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David Keanu Sai BRIGHT VOICES:
Hawaiian activist
David Keanu Sai
earned our attention.
EDITORS' PICKS
The Best of Honolulu 2001

Most provocative notion in Hawaiian affairs

Honolulu Weekly
August 15-21, 2001

The issues of Native Hawaiian rights, sovereignty and potential models for Hawaiian self-governance have recently come to include more and more dialogue about a model of independence based not on ethnicity, but on the Hawaiian Kingdom's already existent/never-extinguished sovereignty and the actual laws of the kingdom. Two things are compelling about this idea: It's fueled by international laws that govern occupation; and two, the notion of an already existent sovereignty might affect dialogue about the relationship between Native Hawaiian people and the U.S. government.

Eight months ago, self-appointed representatives from the Hawaiian Kingdom appeared at the World Court's Permanent Court of Arbitration (Dec. 7, 2000), to defend themselves in a non-contentious case between Lance Paul Larsen and the Hawaiian Kingdom. In the body of the award handed down by the arbitrators in February, the independence of the Hawaiian Kingdom during the 19th century was acknowledged. This, combined with the fact that no known record of the Hawaiian Kingdom ever relinquishing its sovereignty exists, calls into question the legitimacy of "statehood."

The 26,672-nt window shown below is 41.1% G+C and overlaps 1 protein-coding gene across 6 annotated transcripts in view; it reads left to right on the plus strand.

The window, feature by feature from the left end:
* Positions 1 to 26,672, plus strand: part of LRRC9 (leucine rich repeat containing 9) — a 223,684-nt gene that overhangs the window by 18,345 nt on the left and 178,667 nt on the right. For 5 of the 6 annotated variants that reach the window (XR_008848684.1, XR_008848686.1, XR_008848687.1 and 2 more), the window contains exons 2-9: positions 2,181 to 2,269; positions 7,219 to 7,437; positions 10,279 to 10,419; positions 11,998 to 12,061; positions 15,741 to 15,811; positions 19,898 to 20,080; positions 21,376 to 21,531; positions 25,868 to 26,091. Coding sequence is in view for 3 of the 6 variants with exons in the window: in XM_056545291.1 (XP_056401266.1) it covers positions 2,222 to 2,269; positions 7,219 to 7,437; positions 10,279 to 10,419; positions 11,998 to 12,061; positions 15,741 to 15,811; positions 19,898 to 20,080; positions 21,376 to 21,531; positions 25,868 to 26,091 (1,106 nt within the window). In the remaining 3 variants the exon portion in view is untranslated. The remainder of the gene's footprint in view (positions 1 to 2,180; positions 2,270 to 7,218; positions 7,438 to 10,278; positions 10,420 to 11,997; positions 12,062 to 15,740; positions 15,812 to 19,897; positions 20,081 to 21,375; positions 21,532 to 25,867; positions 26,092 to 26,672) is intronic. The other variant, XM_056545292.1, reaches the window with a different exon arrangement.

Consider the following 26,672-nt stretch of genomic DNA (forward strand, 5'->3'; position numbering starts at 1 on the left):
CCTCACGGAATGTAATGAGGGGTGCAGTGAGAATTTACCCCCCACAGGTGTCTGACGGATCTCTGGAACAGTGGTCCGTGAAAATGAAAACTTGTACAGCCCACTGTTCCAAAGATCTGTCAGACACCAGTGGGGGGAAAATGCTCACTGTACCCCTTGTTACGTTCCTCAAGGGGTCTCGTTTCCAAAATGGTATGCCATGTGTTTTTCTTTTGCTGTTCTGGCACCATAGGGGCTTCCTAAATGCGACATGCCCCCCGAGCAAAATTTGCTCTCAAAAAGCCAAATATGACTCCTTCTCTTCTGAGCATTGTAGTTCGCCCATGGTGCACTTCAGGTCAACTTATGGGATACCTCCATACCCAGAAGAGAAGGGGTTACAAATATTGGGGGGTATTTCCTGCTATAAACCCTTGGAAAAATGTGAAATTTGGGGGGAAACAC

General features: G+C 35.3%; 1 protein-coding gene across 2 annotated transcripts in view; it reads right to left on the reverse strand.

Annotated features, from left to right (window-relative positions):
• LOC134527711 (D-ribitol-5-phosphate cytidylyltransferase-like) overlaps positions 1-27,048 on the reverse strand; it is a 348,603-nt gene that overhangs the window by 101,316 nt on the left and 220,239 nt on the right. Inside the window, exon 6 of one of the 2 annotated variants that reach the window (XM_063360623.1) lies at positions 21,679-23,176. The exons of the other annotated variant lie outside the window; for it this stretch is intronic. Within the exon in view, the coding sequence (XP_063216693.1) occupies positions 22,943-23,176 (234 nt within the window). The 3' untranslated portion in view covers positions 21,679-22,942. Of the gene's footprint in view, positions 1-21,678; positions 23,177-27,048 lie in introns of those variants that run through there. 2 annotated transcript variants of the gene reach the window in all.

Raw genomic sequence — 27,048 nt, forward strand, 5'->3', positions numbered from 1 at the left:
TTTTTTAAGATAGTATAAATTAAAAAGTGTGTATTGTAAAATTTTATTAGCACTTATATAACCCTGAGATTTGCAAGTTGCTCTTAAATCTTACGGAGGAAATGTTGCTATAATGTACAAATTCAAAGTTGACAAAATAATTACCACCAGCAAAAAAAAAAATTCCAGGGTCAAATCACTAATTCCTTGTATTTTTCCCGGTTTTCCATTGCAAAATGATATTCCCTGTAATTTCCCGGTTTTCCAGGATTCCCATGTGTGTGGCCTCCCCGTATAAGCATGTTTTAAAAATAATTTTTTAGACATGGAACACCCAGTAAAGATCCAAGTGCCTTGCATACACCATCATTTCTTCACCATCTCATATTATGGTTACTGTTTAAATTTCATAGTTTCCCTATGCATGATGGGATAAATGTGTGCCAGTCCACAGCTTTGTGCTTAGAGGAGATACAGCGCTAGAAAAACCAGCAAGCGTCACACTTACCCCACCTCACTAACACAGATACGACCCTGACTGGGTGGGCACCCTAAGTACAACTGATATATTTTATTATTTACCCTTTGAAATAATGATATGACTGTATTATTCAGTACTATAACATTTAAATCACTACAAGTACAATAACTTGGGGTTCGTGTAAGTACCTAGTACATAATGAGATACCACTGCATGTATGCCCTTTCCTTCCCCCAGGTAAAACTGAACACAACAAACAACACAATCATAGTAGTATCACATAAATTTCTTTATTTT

Since that appearance at the World Court, international laws that govern rules of occupation and America's own domestic policies have become topics in discussions between Hawaiians.

Spurred on by his visit to The Hague, this past July 5, David Keanu Sai, Acting Minister of the Hawaiian Kingdom, submitted a complaint at the United Nation's Security Council that, like the above-mentioned case, stipulates that the Hawaiian Kingdom is still in existence. Entitled "Complaint Against the United States of America – Concerning the American Occupation of the Hawaiian Kingdom," the 139-page document includes a list of every nation the Hawaiian Kingdom had/has treaties with, as well as the international laws that still govern and protect those treaties. The document also spells out America's abuse of power, sometimes reading like a laundry list of how America has deceived and manipulated its way into occupying Hawai'i both militarily and economically. And now, by virtue of having accepted the complaint, the UN Security Council must take up the issue of America's occupation of Hawai'i.





Welcome || Political History || System of Government || Constitution & Statutory Laws

National Symbols || International Treaties || Land System || U.S. Occupation

Government Re-established || International Proceedings || Info. for Nationals || War Crimes Reports



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